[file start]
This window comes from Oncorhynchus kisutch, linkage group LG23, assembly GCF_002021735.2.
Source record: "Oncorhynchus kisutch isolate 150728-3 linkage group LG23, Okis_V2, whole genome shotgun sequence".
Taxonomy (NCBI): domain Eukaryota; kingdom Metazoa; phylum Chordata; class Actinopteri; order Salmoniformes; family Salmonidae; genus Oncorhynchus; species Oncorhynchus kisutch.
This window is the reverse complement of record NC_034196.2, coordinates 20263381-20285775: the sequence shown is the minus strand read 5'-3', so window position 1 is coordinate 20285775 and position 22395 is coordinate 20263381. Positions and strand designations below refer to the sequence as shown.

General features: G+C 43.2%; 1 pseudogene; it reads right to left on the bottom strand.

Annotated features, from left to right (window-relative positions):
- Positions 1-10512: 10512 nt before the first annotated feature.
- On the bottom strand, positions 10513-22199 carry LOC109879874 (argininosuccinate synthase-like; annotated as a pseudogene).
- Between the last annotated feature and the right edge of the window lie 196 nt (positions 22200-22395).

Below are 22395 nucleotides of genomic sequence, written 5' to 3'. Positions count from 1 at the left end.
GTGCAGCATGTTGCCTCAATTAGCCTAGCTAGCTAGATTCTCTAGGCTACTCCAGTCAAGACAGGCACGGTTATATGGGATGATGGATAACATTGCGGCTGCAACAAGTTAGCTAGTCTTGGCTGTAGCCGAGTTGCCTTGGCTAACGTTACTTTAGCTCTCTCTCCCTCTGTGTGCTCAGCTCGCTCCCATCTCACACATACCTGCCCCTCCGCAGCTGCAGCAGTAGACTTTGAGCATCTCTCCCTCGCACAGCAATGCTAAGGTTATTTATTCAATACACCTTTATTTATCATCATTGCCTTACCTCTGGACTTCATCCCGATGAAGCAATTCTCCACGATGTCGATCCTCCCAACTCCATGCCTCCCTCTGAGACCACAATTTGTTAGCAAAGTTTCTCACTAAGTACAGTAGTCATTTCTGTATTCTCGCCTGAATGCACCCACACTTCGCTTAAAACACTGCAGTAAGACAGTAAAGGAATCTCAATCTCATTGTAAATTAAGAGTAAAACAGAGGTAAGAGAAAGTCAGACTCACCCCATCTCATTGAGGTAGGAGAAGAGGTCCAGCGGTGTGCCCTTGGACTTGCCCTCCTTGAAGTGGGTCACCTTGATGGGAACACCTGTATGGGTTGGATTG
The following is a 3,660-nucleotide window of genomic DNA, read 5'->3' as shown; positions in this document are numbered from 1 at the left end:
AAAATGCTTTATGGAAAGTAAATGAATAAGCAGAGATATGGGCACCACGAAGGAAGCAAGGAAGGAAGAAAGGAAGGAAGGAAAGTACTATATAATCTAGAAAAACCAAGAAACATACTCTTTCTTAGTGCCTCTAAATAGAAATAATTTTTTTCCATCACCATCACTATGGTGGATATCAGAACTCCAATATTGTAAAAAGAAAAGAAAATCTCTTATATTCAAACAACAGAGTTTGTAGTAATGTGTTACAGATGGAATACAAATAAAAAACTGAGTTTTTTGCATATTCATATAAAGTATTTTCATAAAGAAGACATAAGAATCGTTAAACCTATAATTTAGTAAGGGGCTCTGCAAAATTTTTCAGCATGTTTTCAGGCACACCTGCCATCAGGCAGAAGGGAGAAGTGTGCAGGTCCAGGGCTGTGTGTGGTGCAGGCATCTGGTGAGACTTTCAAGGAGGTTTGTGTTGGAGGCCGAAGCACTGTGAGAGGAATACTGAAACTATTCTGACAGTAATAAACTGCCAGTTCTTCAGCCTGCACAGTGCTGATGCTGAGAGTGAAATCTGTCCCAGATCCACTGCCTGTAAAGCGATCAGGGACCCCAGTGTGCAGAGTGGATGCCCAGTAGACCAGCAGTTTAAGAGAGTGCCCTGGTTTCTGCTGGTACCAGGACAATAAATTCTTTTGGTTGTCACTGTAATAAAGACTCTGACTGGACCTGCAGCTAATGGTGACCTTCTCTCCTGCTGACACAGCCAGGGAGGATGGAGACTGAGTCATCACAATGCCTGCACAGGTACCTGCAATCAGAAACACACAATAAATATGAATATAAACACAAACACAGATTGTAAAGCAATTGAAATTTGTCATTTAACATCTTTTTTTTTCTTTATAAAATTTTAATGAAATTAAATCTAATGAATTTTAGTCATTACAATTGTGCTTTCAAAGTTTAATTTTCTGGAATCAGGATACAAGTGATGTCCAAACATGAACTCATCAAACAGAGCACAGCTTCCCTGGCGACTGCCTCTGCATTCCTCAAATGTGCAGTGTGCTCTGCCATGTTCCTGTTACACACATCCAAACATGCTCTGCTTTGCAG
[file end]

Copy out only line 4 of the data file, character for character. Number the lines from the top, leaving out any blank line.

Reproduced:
This window is the reverse complement of record NC_034196.2, coordinates 20263381-20285775: the sequence shown is the minus strand read 5'-3', so window position 1 is coordinate 20285775 and position 22395 is coordinate 20263381. Positions and strand designations below refer to the sequence as shown.